With the release of Gov. Rick Snyder’s emails regarding Flint, and other information that has emerged over the past few weeks, responsibility for the blunders that allowed dangerous levels of lead into the city’s drinking water is becoming clearer.
Ultimately, of course, the blame rests with Gov. Rick Snyder and his administration, as he acknowledged, because Flint was under the control of a state-appointed emergency manager.
And it was the state that gave the final go-ahead to disconnect Flint from the Detroit Water and Sewerage Department and begin drawing water out of the Flint River.
But that decision did not have to be as disastrous as it eventually became.
Drinking water has been pulled from the Flint River for decades to supplement DWSD supplies. And other cities across the state rely on river water, which can be more corrosive than water from lakes.
The first breakdown in decision-making was not in switching water sources, but rather the failure to properly treat the river water.
Switching the water supply for a city the size of Flint is a massive and almost unprecedented endeavor. The Michigan Department of Environmental Quality and its Office of Drinking Water and Municipal Assistance should have been better prepared for every possible malfunction.
And yet, even though nearly every other water system in the nation adds anti-corrosive chemicals to water, the MDEQ didn’t do that in Flint. Without the additives, the corrosive water leached lead from pipes.
“We can say with high confidence, that if the (corrosion controls) had been used, nearly all of the problems that have occurred — from lead, to leaks to, possibly, Legionnaires’ disease — would not have occurred,” Marc Edwards, the Virginia Tech professor who uncovered the lead contamination, told The Detroit News.
Adding the necessary treatment would have cost just $150 a day.
The second breach was the almost stubbornly negligent and mind-bogglingly bureaucratic response to resident complaints about the water. When the first glass of brown water was drawn from the tap, the MEDQ should have gone into crisis mode. Instead, its staffers kept insisting the nasty looking and smelling stuff was safe to use.
Even after the first hints came of elevated lead in Flint children, the MEDQ and the state Health Department reacted defensively. With a disaster unfolding, they stuck to the standard procedure for testing, and struggled to interpret Environmental Protection Agency rules for lead and copper in water.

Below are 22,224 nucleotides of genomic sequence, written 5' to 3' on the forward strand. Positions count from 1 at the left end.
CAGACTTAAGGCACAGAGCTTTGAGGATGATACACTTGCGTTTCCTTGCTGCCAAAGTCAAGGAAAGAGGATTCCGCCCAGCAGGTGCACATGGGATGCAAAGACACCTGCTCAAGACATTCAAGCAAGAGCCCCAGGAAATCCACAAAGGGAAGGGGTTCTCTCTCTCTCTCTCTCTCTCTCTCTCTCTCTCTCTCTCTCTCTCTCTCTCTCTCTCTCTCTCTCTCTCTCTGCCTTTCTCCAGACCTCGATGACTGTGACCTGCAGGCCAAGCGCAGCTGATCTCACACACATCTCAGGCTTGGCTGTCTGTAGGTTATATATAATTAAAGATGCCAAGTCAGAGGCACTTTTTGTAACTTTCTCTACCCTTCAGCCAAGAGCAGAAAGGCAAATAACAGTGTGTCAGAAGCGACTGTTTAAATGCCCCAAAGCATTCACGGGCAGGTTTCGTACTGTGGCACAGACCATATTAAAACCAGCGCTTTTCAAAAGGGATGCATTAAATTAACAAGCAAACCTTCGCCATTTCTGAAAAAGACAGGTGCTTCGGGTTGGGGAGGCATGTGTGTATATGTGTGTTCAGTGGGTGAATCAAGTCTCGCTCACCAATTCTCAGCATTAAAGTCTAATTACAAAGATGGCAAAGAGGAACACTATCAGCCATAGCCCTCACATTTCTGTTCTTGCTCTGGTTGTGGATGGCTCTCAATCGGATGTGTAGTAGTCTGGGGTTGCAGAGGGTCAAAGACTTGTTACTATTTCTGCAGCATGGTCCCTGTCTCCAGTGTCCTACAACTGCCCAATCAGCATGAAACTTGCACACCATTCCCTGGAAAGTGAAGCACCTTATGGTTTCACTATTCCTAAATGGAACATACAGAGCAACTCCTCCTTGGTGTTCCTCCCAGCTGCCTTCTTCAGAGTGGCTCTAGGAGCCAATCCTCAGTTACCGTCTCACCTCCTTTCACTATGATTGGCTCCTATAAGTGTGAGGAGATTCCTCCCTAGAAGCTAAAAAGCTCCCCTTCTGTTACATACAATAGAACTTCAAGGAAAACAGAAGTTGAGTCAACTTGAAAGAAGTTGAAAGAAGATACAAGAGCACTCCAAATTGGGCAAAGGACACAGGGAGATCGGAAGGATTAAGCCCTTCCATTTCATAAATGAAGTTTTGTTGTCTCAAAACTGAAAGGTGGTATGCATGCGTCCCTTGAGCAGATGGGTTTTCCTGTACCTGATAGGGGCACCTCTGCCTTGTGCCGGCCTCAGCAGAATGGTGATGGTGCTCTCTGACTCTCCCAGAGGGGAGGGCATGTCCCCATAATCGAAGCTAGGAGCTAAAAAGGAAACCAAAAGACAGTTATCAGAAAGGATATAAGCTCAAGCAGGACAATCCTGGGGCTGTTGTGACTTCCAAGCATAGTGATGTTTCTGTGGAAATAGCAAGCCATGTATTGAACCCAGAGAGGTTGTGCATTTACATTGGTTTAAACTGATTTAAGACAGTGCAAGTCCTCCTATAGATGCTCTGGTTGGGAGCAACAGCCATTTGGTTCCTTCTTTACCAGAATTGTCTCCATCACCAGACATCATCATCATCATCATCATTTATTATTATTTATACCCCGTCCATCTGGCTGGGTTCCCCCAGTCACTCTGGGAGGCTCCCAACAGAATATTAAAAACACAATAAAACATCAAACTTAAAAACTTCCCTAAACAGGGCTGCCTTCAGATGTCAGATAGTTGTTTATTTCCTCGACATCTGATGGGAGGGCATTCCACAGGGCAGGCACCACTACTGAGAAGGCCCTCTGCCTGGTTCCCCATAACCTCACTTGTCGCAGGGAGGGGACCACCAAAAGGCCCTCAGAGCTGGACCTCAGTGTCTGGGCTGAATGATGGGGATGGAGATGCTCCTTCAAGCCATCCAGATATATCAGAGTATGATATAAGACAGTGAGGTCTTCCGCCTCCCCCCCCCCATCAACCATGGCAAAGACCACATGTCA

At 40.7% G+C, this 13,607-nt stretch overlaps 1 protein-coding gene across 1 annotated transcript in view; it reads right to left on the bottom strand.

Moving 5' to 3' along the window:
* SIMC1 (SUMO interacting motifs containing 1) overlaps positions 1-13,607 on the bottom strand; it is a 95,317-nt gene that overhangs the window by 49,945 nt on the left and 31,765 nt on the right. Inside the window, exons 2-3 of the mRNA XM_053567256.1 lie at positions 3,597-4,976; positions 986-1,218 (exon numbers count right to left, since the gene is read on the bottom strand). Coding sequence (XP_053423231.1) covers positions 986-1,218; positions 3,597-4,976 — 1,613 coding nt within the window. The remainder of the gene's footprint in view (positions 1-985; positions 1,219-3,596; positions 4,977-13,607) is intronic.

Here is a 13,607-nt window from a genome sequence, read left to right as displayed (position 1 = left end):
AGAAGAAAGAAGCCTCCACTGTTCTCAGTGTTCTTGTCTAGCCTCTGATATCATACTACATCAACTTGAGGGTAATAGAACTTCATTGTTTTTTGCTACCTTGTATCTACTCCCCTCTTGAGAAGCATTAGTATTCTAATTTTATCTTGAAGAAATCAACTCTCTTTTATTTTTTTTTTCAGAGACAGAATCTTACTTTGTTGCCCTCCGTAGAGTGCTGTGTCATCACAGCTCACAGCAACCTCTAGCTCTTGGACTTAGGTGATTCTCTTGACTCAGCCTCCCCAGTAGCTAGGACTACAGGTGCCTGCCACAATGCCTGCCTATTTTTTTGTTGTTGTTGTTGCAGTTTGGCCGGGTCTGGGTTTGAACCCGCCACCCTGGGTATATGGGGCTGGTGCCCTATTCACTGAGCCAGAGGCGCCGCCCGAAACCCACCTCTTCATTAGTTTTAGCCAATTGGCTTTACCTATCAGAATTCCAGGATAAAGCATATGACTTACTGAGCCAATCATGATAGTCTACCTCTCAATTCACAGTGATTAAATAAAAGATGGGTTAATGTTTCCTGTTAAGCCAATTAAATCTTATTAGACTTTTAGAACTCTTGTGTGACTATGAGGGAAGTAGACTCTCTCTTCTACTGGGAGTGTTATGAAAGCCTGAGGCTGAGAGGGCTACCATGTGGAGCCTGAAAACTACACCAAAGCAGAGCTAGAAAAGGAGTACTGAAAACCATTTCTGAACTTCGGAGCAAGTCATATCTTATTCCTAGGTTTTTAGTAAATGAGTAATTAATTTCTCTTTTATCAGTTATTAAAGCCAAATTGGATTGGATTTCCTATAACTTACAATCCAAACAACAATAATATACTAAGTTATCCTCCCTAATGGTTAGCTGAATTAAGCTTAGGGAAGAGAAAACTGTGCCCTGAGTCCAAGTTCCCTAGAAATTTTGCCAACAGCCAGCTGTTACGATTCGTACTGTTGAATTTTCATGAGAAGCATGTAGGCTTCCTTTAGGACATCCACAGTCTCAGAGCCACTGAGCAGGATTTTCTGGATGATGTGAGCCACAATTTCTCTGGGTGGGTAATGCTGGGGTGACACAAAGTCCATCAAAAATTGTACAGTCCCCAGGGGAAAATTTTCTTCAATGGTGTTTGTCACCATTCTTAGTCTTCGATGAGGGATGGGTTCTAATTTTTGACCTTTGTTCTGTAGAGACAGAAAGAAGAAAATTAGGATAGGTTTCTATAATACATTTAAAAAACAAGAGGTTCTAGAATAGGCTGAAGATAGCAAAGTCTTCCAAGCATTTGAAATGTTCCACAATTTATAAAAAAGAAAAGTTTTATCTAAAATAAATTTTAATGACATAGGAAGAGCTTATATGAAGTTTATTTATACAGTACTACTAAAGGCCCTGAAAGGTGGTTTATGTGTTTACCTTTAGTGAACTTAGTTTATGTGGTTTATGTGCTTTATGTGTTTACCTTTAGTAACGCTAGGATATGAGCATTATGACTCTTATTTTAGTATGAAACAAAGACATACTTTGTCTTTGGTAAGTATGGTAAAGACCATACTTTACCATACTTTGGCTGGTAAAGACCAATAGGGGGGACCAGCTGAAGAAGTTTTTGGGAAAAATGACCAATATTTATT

The EPA also failed to raise appropriate alarms when it became aware of the contamination.
New MDEQ Director Keith Creagh says at worst the bad water should have been detected after six months. But it kept flowing for another eight. The MDEQ failed to act even after General Motors Corp. in October of 2014 stopped using Flint water at its local facilities because it was damaging metal parts.
Snyder has described a culture of incompetence in the MDEQ. While its former head, Dan Wyant, was purged, those bureaucrats who made the poor decisions and who failed to sound the warning to their superiors are still on the state payroll, although one manager has been moved to a new position. As of late Friday, two other DEQ employees had been suspended. Snyder says he will deal with them, but because they have civil servant protection, he has to follow a laborious process for punishment or dismissal.
Forget that. Their incompetence and malfeasance led to the poisoning of children. The governor should fire them now and answer questions later. Finally, as said, blame rests with Snyder. He put in place an action plan in early October, when he said he learned of the high levels of lead in the water.
But he should have moved with greater public urgency. Not another drop of bad water should have been consumed once he was aware of the problem.
There are likely other culprits. It is simply astounding how many individuals and agencies failed the people of Flint.